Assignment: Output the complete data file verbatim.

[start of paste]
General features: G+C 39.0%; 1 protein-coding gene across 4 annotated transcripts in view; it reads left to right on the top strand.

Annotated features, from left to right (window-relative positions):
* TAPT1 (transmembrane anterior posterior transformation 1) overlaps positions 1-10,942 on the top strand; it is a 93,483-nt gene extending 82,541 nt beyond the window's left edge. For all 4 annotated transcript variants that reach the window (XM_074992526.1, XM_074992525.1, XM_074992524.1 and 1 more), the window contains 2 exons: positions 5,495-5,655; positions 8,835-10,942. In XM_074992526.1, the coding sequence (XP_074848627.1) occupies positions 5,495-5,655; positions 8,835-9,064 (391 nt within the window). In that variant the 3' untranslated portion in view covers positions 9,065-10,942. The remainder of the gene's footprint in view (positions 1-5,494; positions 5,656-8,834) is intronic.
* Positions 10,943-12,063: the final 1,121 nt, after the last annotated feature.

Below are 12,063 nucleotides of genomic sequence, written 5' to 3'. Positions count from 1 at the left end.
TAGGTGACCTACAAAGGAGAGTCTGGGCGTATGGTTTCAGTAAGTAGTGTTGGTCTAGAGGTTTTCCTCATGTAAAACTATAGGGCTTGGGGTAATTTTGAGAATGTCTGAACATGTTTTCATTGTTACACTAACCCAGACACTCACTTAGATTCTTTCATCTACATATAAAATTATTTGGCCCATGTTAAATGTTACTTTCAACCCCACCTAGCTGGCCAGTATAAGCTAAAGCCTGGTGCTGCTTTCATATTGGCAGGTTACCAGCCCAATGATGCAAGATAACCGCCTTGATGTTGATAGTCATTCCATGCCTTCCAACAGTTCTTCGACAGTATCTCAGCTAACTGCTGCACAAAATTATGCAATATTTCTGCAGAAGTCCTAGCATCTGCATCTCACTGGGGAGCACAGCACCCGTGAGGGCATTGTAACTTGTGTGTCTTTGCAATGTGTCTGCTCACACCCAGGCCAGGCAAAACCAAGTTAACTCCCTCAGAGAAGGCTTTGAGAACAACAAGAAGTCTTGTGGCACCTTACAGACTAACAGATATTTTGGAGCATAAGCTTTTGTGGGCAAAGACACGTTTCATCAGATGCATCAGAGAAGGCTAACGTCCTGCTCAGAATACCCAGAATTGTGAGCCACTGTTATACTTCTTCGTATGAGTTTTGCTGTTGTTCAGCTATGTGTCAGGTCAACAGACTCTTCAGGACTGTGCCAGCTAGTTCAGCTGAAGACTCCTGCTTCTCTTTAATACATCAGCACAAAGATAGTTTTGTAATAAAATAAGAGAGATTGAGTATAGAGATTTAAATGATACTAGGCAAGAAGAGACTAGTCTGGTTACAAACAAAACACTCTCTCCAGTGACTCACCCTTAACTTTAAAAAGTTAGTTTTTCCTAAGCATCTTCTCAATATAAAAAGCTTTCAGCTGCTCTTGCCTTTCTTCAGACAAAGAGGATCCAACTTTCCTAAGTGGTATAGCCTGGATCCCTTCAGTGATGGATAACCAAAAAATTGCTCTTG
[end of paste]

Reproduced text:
General features: G+C 39.0%; 1 protein-coding gene across 4 annotated transcripts in view; it reads left to right on the top strand.

Annotated features, from left to right (window-relative positions):
* TAPT1 (transmembrane anterior posterior transformation 1) overlaps positions 1-10,942 on the top strand; it is a 93,483-nt gene extending 82,541 nt beyond the window's left edge. For all 4 annotated transcript variants that reach the window (XM_074992526.1, XM_074992525.1, XM_074992524.1 and 1 more), the window contains 2 exons: positions 5,495-5,655; positions 8,835-10,942. In XM_074992526.1, the coding sequence (XP_074848627.1) occupies positions 5,495-5,655; positions 8,835-9,064 (391 nt within the window). In that variant the 3' untranslated portion in view covers positions 9,065-10,942. The remainder of the gene's footprint in view (positions 1-5,494; positions 5,656-8,834) is intronic.
* Positions 10,943-12,063: the final 1,121 nt, after the last annotated feature.

Below are 12,063 nucleotides of genomic sequence, written 5' to 3'. Positions count from 1 at the left end.
TAGGTGACCTACAAAGGAGAGTCTGGGCGTATGGTTTCAGTAAGTAGTGTTGGTCTAGAGGTTTTCCTCATGTAAAACTATAGGGCTTGGGGTAATTTTGAGAATGTCTGAACATGTTTTCATTGTTACACTAACCCAGACACTCACTTAGATTCTTTCATCTACATATAAAATTATTTGGCCCATGTTAAATGTTACTTTCAACCCCACCTAGCTGGCCAGTATAAGCTAAAGCCTGGTGCTGCTTTCATATTGGCAGGTTACCAGCCCAATGATGCAAGATAACCGCCTTGATGTTGATAGTCATTCCATGCCTTCCAACAGTTCTTCGACAGTATCTCAGCTAACTGCTGCACAAAATTATGCAATATTTCTGCAGAAGTCCTAGCATCTGCATCTCACTGGGGAGCACAGCACCCGTGAGGGCATTGTAACTTGTGTGTCTTTGCAATGTGTCTGCTCACACCCAGGCCAGGCAAAACCAAGTTAACTCCCTCAGAGAAGGCTTTGAGAACAACAAGAAGTCTTGTGGCACCTTACAGACTAACAGATATTTTGGAGCATAAGCTTTTGTGGGCAAAGACACGTTTCATCAGATGCATCAGAGAAGGCTAACGTCCTGCTCAGAATACCCAGAATTGTGAGCCACTGTTATACTTCTTCGTATGAGTTTTGCTGTTGTTCAGCTATGTGTCAGGTCAACAGACTCTTCAGGACTGTGCCAGCTAGTTCAGCTGAAGACTCCTGCTTCTCTTTAATACATCAGCACAAAGATAGTTTTGTAATAAAATAAGAGAGATTGAGTATAGAGATTTAAATGATACTAGGCAAGAAGAGACTAGTCTGGTTACAAACAAAACACTCTCTCCAGTGACTCACCCTTAACTTTAAAAAGTTAGTTTTTCCTAAGCATCTTCTCAATATAAAAAGCTTTCAGCTGCTCTTGCCTTTCTTCAGACAAAGAGGATCCAACTTTCCTAAGTGGTATAGCCTGGATCCCTTCAGTGATGGATAACCAAAAAATTGCTCTTG